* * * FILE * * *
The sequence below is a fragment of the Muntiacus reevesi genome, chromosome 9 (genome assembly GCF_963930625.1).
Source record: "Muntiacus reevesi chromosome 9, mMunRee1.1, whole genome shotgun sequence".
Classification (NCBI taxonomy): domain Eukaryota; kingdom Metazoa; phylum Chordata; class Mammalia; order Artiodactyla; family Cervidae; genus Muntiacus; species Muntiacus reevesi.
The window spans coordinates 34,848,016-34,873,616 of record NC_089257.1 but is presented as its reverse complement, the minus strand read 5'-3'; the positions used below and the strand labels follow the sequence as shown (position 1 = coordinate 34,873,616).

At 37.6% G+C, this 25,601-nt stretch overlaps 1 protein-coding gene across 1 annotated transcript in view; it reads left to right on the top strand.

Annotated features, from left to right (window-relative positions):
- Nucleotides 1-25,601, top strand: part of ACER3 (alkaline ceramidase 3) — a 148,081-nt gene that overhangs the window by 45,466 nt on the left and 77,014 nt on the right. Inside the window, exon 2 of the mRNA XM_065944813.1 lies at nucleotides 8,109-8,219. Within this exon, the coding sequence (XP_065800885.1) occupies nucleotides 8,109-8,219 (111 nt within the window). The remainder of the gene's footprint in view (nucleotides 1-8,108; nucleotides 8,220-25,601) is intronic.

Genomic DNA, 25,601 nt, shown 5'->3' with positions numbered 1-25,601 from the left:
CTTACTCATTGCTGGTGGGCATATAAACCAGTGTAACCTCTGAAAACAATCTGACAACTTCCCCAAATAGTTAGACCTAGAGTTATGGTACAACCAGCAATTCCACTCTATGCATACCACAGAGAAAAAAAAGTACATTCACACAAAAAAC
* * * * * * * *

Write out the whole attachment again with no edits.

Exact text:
The sequence below is a fragment of the Muntiacus reevesi genome, chromosome 9 (genome assembly GCF_963930625.1).
Source record: "Muntiacus reevesi chromosome 9, mMunRee1.1, whole genome shotgun sequence".
Classification (NCBI taxonomy): domain Eukaryota; kingdom Metazoa; phylum Chordata; class Mammalia; order Artiodactyla; family Cervidae; genus Muntiacus; species Muntiacus reevesi.
The window spans coordinates 34,848,016-34,873,616 of record NC_089257.1 but is presented as its reverse complement, the minus strand read 5'-3'; the positions used below and the strand labels follow the sequence as shown (position 1 = coordinate 34,873,616).

At 37.6% G+C, this 25,601-nt stretch overlaps 1 protein-coding gene across 1 annotated transcript in view; it reads left to right on the top strand.

Annotated features, from left to right (window-relative positions):
- Nucleotides 1-25,601, top strand: part of ACER3 (alkaline ceramidase 3) — a 148,081-nt gene that overhangs the window by 45,466 nt on the left and 77,014 nt on the right. Inside the window, exon 2 of the mRNA XM_065944813.1 lies at nucleotides 8,109-8,219. Within this exon, the coding sequence (XP_065800885.1) occupies nucleotides 8,109-8,219 (111 nt within the window). The remainder of the gene's footprint in view (nucleotides 1-8,108; nucleotides 8,220-25,601) is intronic.

Genomic DNA, 25,601 nt, shown 5'->3' with positions numbered 1-25,601 from the left:
CTTACTCATTGCTGGTGGGCATATAAACCAGTGTAACCTCTGAAAACAATCTGACAACTTCCCCAAATAGTTAGACCTAGAGTTATGGTACAACCAGCAATTCCACTCTATGCATACCACAGAGAAAAAAAAGTACATTCACACAAAAAAC